min ha-may-TZAR ka-RA-tee YAH a-NA-nee va-mer-KHAV YAH
Today is the last day of Passover in Israel, and it is recognized as a day of redemptions. Psalm 118 is recited towards the end of the Pesach seder, and uses a word that is central to the themes of Pesach: ‘Maytzar’ (מצר), meaning ‘straits’ or ‘distress.’ This word is closely related to the Hebrew word for Egypt, Mitzrayim (מצרים). On an emotional level, Egypt symbolizes the agonizing straits that constrict us. Each of us occasionally finds ourselves trapped. Sometimes this happens due to physical causes like poverty or illness, and sometimes for psychological reasons, such as depression or anxiety. Pesach is the festival of freedom and faith, teaching that the Almighty saves all from each of life’s narrow confines. As the psalmist notes, “In distress I called on Hashem; Hashemanswered me and brought me relief.” This year we find ourselves especially “confined” and it is fitting that we should start to see a “redemption” from these confines, starting today!
The Priestly Blessing contains three parts. It begins with a blessing for prosperity and safety, continues with a blessing for God’s grace, and climaxes with a blessing of peace. In Israel, the Priestly Blessing is recited publicly each day by individuals possessing a family tradition that they are among the descendants of Aharon. We pray every day for the total fulfillment of the Priestly Blessing, when the Jewish people will live peacefully in the Land of Israel.
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FEATURED PHOTO: Hikers traverse the Kidron Valley (Shutterstock).
Hashem your God will dislodge those peoples before you little by little; you will not be able to put an end to them at once, else the wild beasts would multiply to your hurt Deuteronomy 7:22 (The Israel Bible™)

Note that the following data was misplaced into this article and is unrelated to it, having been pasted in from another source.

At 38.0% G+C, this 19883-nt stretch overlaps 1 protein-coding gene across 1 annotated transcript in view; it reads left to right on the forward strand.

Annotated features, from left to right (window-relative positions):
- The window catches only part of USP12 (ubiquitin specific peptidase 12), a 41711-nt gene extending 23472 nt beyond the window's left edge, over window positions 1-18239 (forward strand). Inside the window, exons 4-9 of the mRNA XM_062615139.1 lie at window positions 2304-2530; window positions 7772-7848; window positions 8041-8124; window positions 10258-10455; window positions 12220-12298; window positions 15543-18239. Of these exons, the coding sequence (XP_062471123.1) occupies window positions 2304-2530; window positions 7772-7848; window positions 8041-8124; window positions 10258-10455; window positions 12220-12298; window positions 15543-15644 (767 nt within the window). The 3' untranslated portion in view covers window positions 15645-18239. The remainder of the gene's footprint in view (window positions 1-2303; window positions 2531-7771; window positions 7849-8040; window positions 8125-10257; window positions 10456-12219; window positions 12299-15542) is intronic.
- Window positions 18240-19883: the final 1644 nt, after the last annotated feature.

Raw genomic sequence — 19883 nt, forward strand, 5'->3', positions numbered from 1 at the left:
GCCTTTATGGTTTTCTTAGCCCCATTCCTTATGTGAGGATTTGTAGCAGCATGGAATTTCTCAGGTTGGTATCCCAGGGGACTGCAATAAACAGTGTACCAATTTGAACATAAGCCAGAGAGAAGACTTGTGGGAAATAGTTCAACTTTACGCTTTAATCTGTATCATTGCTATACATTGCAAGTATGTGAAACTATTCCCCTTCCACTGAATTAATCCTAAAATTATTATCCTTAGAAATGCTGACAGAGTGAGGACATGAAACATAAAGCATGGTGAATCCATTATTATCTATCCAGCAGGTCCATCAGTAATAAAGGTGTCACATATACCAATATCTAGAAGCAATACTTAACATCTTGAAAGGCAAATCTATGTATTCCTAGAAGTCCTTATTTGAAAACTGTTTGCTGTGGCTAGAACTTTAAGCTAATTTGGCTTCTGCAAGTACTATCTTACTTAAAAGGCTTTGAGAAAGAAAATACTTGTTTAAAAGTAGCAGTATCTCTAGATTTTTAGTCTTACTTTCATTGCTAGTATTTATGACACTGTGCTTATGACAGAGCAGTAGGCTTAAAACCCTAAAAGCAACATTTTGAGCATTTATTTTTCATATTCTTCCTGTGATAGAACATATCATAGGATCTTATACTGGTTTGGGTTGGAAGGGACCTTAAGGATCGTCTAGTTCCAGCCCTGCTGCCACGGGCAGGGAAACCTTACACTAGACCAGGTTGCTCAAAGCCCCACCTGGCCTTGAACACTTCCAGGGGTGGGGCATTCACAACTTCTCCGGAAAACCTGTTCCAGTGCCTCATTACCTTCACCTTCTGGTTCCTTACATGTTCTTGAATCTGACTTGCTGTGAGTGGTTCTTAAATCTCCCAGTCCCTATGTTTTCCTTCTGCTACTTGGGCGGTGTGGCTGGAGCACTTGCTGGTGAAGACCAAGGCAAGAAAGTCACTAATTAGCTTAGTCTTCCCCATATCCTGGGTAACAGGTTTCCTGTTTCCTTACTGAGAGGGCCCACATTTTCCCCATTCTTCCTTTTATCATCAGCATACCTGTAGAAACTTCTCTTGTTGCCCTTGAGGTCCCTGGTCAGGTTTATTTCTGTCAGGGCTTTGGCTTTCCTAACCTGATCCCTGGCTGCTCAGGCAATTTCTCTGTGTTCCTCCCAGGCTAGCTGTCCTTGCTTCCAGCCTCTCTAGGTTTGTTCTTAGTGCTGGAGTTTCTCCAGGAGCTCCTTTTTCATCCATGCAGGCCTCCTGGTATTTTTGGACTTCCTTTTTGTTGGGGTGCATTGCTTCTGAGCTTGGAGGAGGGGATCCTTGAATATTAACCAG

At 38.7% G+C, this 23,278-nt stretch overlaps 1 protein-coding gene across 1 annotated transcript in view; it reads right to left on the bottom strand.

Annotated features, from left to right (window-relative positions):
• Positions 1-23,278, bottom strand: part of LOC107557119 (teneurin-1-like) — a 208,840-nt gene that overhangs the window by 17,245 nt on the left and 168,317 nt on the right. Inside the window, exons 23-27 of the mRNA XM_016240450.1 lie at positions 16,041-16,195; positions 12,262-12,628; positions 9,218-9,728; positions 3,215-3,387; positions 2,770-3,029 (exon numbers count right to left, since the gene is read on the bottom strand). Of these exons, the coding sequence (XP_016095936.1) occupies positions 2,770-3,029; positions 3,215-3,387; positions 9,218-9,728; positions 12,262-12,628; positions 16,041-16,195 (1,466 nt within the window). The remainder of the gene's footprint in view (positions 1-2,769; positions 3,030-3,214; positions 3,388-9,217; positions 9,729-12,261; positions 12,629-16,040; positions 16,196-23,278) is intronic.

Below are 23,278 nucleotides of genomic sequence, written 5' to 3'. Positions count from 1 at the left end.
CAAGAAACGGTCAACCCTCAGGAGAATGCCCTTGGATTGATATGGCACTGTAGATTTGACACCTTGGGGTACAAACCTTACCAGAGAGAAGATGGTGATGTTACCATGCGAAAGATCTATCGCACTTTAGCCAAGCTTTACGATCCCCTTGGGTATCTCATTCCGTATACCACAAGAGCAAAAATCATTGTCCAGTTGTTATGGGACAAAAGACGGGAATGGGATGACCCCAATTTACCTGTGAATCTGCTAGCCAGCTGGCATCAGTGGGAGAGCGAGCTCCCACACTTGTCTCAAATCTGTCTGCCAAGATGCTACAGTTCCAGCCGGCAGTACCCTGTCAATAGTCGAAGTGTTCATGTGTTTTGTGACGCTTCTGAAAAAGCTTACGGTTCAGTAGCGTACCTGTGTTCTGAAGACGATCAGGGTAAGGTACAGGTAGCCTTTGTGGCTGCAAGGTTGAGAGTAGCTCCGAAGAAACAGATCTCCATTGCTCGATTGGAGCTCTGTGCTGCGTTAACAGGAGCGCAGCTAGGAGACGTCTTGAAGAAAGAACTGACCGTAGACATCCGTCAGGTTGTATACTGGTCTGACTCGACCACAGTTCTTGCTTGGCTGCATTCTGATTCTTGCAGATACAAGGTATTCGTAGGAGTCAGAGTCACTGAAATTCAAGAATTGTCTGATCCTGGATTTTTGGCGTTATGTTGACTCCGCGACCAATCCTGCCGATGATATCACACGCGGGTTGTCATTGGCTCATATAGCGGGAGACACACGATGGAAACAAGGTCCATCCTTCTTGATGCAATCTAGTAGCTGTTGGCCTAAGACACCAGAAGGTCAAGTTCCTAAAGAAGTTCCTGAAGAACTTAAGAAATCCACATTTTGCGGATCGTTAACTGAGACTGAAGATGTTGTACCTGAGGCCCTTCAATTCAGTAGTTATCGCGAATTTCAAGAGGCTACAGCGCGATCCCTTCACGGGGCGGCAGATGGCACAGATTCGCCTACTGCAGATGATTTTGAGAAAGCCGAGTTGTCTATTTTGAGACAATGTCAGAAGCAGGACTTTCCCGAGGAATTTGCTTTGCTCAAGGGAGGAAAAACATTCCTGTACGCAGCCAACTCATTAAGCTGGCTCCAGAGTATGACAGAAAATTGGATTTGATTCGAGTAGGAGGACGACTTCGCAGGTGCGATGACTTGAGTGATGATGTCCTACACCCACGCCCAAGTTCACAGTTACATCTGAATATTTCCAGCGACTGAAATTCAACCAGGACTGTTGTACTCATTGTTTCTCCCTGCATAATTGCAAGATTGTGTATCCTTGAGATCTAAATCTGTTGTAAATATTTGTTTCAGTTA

v’-na-SHAL a-do-NAI e-lo-HE-kha et ha-go-YIM ha-AYL mi-pa-NE-kha m’-AT m’-AT LO tu-KHAL ka-lo-TAM ma-HAYR pen tir-BEH a-LE-kha kha-YAT ha-sa-DEH
God reassures the Children of Israel with a surprising promise regarding their entrance into the Land of Israel: “Hashem your God will dislodge those peoples before you little by little.” Would it not be more comforting to know that the period of conquest would be quick, as opposed to long and drawn out? How is this promise of a, protracted military campaign of comfort to the people? If all of the people of Canaan would have fled at one time, large portions of land would have been left unpopulated, allowing for dangerous, wild beasts to enter and roam the land. In order to prevent this from happening, the Israelites were told that they would capture the land in stages. The modern era has also seen the remarkable return of Jewish people to their land, and it has again happened in stages, “little by little.”
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